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The big question for anyone in television is how to get in front of - rather than be trampled by - the onslaught of seminal change coming from a multitude of places.

This year's fall television season unfolds against an increasingly connected world and consumer indifference to how and where they access network fare. Many will access the programs they want to see streaming online from network Web sites and third parties, such as Apple's (NASDAQ:AAPL) iTunes. It appears Apple CEO Steve Jobs, who also is Walt Disney's (NYSE:DIS) largest shareholder and board member, will have ABC's backing to provide 99-cent iTunes windowed viewing of its new season shows, which is half the present price to buy and download individual episodes.

This latest variation of new TV economics and marketing offers consumers a streamed 48-hour sneak peak of their favorite series before they premiere on the network.

The lame resistance from CBS (NYSE:CBS), NBC and Fox is premised on the Apple arrangement further eroding their deteriorating stranglehold on the public's attention. They argue that their branded streaming options, including Hulu and TV.com, are adequate alternatives, even as Netflix continues its bold, agile moves - the latest being its iPhone and iPod Touch apps. That is the difference between getting out in front of change versus trailing it.

The networks as content distributors and producers are being disintermediated at every turn by the plethora of video options and access. Consumer response to evolving video alternatives from Apple, Google (NASDAQ:GOOG), Netflix (NASDAQ:NFLX), TiVo (NASDAQ:TIVO), Vudu, Amazon Video, Boxee, Roku, etc. continue to reset the rules of play. In the months ahead, more potent alliances will occur among service providers, consumer electronics manufacturers, advertising and content managers, and premium video producers and distributors to supercharge connectivity - especially at home.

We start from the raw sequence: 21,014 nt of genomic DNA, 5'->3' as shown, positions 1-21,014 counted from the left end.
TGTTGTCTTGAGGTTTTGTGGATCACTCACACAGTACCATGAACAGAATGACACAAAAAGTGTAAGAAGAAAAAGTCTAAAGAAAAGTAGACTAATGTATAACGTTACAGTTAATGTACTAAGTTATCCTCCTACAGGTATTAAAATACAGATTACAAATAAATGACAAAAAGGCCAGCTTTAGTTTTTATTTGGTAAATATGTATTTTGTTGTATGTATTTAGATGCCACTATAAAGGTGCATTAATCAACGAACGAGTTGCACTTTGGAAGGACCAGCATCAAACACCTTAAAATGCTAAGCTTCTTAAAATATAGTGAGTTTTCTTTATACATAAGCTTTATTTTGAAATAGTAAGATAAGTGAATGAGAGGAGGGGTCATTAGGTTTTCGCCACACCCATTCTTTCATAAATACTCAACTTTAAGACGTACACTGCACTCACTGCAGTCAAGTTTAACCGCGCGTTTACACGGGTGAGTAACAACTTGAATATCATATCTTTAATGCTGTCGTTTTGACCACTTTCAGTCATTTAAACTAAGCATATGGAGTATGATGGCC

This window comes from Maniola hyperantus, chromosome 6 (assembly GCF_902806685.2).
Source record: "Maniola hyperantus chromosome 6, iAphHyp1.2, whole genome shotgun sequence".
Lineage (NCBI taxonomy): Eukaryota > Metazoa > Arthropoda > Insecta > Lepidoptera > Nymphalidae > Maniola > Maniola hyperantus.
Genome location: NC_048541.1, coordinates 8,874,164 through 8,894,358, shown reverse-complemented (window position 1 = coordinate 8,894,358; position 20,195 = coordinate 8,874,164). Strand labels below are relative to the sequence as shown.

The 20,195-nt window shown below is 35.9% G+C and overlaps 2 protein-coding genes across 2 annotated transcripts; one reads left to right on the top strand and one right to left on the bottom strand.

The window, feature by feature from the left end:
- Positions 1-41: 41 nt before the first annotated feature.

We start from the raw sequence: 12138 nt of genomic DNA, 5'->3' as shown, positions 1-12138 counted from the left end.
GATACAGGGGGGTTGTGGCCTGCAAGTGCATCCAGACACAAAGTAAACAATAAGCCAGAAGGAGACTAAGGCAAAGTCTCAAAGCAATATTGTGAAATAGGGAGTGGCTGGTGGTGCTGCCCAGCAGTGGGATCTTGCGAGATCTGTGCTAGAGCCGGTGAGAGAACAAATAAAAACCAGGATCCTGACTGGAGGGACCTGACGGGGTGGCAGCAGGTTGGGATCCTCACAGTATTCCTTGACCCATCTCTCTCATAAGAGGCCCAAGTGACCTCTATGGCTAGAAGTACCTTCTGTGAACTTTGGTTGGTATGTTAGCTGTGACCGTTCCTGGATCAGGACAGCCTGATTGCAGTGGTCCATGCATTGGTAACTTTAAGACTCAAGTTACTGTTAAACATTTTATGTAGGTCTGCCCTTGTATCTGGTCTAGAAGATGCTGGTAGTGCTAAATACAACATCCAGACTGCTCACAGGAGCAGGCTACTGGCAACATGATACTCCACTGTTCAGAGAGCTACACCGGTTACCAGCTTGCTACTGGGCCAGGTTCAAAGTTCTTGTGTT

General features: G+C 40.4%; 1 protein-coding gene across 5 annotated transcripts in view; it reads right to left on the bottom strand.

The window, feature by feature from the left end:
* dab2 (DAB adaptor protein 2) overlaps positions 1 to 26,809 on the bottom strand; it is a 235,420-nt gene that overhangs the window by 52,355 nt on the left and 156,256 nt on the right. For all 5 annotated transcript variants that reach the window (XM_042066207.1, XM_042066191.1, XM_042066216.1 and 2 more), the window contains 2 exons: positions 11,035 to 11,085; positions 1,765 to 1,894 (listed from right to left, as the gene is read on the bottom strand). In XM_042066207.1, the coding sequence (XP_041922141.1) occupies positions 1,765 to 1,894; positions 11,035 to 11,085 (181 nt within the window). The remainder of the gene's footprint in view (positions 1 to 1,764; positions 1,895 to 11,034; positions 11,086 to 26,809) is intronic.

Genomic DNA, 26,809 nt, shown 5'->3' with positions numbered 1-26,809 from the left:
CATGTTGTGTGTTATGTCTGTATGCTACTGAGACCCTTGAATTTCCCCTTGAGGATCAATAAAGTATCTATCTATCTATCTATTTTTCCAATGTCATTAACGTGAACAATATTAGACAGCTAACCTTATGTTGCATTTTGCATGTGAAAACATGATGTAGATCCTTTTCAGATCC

Many points of contention remain, such as: Who controls the all-important user interface? How will advertising be creatively and economically reinvented? How will personalized functionality (including social text and video, target marketing and commerce, maps and calendars) be integrated?

Apple is one of the principal change agents adept at leveraging and revitalizing its ecosystem. The latest example will come in a Sept.1 press event that could showcase new video features for the iPod, new streaming content options for iTunes and an Apple TV relaunch. While it continues to raise the bar on mobile connectivity, Apple has yet to deliver the transforming in-home television experience it has promised for years.

Still, a ubiquitous video everywhere value chain that is coming together is gradually displacing conventional business models and assumptions by shifting the focus from corporate to individual consumer preference. That broadly translates into subscriptions defined by personal choices and tools. The essential pay walls advocated by WPP CEO Sir Martin Sorrell and News Corp. CEO Rupert Murdoch will succeed when consumers are willing to pay for customized products and services that can make a difference in their lives.